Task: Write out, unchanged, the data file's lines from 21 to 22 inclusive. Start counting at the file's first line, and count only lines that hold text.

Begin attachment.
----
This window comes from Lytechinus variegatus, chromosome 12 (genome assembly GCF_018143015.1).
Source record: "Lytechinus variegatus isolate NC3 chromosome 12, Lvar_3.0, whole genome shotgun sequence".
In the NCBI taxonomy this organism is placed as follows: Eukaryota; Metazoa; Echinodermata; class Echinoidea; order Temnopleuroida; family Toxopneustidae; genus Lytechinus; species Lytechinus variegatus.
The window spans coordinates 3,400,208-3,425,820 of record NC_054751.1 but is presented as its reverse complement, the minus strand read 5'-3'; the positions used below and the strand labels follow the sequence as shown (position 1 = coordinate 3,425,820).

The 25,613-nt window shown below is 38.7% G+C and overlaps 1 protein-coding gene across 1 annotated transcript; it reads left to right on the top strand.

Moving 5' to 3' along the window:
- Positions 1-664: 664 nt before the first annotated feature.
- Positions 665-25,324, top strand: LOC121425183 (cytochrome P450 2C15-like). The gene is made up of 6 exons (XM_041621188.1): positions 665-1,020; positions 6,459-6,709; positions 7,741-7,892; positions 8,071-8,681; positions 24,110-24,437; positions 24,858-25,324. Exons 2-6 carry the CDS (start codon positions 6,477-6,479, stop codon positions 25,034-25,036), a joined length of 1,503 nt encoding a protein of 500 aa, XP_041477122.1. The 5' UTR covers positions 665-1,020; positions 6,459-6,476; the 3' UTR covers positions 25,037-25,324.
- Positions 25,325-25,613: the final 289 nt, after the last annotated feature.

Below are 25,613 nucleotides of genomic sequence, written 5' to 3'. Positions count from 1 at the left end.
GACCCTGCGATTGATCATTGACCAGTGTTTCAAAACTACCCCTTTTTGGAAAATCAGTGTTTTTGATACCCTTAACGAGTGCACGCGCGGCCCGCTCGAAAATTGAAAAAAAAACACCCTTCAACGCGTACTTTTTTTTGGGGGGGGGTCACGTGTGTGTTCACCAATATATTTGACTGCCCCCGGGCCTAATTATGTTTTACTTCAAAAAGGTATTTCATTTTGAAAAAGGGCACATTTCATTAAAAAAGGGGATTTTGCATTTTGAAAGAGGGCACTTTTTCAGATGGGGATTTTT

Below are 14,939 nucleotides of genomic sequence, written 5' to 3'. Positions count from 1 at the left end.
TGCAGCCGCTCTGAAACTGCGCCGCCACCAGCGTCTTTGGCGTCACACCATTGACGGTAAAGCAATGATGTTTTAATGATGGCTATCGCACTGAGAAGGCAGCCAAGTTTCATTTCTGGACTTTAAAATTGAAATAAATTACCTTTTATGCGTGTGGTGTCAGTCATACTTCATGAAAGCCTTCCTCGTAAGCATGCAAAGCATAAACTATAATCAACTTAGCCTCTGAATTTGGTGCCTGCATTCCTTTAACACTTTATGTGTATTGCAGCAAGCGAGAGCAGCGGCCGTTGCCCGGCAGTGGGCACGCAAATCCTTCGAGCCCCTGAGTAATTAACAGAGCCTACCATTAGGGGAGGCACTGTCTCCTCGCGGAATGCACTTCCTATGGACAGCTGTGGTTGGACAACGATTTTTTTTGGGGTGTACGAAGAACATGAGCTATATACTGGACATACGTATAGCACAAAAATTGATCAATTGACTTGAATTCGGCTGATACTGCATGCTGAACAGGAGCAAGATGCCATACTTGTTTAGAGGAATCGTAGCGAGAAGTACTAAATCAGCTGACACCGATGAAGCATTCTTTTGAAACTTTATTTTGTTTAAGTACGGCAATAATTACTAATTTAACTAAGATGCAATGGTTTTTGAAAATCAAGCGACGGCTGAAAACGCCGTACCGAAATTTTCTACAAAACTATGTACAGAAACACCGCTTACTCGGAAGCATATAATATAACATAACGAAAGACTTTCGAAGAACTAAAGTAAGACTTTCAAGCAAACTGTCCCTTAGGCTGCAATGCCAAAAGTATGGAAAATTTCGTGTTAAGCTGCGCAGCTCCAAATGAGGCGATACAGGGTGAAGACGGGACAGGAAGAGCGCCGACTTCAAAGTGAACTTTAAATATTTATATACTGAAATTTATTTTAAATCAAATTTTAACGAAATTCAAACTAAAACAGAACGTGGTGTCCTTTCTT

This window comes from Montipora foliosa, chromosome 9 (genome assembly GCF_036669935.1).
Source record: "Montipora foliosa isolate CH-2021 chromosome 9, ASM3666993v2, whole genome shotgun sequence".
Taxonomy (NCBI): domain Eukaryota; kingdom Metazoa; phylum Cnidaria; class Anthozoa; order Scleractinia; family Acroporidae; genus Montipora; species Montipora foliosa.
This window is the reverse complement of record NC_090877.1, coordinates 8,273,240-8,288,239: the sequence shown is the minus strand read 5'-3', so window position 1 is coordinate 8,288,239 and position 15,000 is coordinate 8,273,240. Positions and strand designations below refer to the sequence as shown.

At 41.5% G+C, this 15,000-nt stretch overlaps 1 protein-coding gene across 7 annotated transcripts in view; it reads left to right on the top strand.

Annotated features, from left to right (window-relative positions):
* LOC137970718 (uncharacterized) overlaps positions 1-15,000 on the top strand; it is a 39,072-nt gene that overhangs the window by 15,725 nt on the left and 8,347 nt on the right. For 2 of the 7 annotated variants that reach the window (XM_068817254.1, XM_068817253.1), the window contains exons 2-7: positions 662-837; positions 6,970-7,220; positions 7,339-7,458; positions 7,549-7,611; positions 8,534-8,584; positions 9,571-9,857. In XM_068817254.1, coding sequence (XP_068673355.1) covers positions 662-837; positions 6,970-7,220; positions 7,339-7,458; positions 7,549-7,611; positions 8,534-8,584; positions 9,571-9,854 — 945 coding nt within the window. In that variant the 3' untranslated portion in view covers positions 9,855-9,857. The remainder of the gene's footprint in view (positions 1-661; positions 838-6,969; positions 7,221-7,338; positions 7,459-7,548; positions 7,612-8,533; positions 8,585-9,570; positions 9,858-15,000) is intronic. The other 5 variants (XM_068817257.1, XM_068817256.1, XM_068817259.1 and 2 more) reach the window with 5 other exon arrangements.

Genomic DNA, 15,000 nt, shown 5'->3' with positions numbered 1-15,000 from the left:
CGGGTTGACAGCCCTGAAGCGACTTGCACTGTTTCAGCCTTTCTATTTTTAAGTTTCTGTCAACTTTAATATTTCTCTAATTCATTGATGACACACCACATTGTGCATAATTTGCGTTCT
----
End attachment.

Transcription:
Genomic DNA, 15,000 nt, shown 5'->3' with positions numbered 1-15,000 from the left:
CGGGTTGACAGCCCTGAAGCGACTTGCACTGTTTCAGCCTTTCTATTTTTAAGTTTCTGTCAACTTTAATATTTCTCTAATTCATTGATGACACACCACATTGTGCATAATTTGCGTTCT